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Wild at heart, Northern Norway, part 1



Wild at heart

Northern Norway, part 1

SOUTH TVERRFJORD, northern Norway- Flying fish splash back in the glassy still fjord. Sea eagles perch on jagged cliffs. Aboard our fishing boat, we spray the water with pellets feeding 80,000 waiting salmon.

Henning and Frank pour me cups of fishermen’s muddy, black coffee. I can’t stay awake. My eyelids are as heavy as bricks – too many seasickness pills again. Another typical day salmon farming in South Tverrfjord, Troms, Norway.

I’m criss-crossing northern Norway collecting Midnight Sun stories. It’s a wild ride – living, laughing (and crying), walking a mile in the shoes of Arctic people. We wind along the fjord road; passing store/post office, ferry dock and grazing goats. We visit elderly ladies and a British choirmaster.

And everyone tells me the same wartime story – The Embracing Couple. Fleeing the Germans, they escaped into the mountains and hid in a remote cave. When the war ended, a local boat came to rescue them. The couple were found, frozen together in a heartbreaking, last embrace.

Wild, beautiful, tragically romantic? Northern Norwegians are characters, every last one I meet. Characters straight out of a Knut Hamsun novel or a Monty Python movie. I’ve met fishermen, farmers, adventurers, artists, entrepreneurs… even a German chef named Ringo.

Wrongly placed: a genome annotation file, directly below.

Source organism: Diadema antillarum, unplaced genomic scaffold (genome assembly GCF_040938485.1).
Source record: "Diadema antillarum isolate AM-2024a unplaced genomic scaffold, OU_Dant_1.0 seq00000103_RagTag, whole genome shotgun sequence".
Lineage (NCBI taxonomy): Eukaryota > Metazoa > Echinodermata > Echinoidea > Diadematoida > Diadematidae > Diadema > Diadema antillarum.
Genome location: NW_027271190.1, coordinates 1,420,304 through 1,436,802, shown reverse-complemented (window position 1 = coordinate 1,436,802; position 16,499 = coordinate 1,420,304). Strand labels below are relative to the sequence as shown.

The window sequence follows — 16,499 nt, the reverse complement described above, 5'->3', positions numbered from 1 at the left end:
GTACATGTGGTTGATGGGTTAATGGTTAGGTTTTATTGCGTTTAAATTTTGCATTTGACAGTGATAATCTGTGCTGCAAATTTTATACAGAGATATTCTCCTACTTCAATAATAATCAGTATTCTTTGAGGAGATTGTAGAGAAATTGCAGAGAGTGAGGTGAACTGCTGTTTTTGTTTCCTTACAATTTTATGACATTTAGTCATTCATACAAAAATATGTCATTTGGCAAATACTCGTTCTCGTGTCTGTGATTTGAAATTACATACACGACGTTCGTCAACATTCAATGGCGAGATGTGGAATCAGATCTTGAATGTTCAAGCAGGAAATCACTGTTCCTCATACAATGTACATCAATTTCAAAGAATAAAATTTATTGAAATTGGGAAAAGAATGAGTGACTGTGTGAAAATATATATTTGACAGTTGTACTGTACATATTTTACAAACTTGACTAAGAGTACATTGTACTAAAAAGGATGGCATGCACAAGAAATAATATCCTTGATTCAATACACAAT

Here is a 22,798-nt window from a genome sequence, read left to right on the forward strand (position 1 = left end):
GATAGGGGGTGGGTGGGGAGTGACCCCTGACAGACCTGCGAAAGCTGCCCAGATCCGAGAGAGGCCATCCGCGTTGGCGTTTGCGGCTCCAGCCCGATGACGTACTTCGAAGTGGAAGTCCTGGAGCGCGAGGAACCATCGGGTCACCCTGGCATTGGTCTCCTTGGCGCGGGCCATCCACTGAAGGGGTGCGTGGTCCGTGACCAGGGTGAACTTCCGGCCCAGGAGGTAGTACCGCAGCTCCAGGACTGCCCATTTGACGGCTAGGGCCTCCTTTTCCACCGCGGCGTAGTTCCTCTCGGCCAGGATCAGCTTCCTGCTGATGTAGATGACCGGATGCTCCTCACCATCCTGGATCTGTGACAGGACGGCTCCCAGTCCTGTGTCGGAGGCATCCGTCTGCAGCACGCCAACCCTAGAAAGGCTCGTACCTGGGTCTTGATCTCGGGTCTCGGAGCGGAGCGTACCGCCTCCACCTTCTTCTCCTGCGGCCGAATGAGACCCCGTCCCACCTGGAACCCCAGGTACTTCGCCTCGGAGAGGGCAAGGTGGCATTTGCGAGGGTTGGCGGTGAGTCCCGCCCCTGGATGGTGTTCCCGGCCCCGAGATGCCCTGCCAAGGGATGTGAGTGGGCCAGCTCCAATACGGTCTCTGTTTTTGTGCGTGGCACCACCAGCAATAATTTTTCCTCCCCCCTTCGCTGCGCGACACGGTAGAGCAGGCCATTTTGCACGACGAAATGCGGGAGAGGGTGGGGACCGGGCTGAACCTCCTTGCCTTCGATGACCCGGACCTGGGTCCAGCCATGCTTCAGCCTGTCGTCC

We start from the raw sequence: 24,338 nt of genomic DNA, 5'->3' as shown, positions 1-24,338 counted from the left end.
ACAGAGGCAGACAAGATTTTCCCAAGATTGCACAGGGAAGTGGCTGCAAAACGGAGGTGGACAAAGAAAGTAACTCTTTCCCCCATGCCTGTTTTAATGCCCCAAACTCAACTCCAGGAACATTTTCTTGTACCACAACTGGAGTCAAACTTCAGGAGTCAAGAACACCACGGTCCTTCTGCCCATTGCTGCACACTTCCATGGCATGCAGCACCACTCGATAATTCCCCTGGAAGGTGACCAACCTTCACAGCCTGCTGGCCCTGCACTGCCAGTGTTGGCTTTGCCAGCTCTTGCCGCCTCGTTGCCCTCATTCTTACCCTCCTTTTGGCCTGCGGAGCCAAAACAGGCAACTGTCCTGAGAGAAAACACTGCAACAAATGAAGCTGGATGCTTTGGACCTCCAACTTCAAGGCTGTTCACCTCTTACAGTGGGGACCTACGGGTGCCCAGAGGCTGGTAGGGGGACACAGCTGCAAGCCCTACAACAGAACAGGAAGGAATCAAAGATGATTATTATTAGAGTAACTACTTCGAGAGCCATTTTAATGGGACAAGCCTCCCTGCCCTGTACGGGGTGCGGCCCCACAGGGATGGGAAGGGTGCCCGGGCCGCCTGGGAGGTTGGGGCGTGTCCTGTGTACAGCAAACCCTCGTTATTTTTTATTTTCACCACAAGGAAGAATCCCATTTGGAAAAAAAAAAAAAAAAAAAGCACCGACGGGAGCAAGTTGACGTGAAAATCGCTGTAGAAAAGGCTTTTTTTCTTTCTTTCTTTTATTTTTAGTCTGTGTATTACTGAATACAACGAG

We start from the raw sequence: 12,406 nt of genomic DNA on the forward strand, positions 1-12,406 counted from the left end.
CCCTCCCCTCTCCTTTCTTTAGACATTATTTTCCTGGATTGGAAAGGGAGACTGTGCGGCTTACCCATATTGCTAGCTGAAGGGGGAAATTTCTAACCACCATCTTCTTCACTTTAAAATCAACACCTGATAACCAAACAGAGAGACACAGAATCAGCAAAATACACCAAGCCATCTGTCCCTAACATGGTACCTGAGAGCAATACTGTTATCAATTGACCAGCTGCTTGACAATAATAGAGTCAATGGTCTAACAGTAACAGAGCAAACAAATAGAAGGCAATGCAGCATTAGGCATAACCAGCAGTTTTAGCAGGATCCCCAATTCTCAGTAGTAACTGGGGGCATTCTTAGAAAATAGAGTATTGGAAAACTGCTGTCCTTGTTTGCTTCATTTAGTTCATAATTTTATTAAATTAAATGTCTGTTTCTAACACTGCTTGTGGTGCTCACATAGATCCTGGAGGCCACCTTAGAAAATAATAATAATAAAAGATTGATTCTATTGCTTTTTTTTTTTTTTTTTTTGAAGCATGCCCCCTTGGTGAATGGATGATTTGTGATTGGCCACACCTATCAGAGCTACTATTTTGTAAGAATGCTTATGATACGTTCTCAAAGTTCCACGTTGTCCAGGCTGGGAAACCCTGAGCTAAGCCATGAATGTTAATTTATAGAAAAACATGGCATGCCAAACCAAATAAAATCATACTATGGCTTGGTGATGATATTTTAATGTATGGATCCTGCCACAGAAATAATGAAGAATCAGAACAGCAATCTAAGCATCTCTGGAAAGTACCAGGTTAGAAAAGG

The landscape shapes people born, bred and living here it seems. For instance, many mountain people seem shy, kind, solid-as-a-rock, deep, soulful thinkers. Sea people seem moody like the sea; passionate, spontaneous, charismatic charmers.

Northern Norway is Norwegian Sea, Barents Sea, islands, fjords, mountains, forests, stone deserts, coast, frozen tundra… So maybe Northern Norwegians are a dramatic, frothy blend shaped by it all. "Vesteraalen is the sea, and the meeting of waves with mountain, heaven and horizon," writes Lars Saabye Christensen, in The Other Side of Blue.

The Vesteraalen Islands, Norway’s lush, green mountain islands, lie north of the Lofoten Islands. I meet Ole Petter Bergland, a dead ringer for a skinny Ernest Hemingway. He has eccentric charm and quirky humour. He is the "Safari Man" of Vesteraalen. Deep in the valley of Forfjord, Bergland his sheep farmer cousin Kristin and I hike through swampy marsh and start ascending. The mountain ridge eventually comes into view. Kristin and I straddle the gravelly ridge on our stomachs exchanging looks of sheer panic.

"Ole Petter, I thought you said the ridge was 10 metres wide!"

"Yes, 10 metres wide on average ," he smiles.

It’s only a false top. The real mountain ridge lies much higher up.

I lose it on a narrow mountain ledge. I freeze against the mountain face. I’m terrified to move or look down. Stones loosen under my boots and skip down the mountainside. The falling scenes in Cliffhanger and Vertical Limit flash through my mind.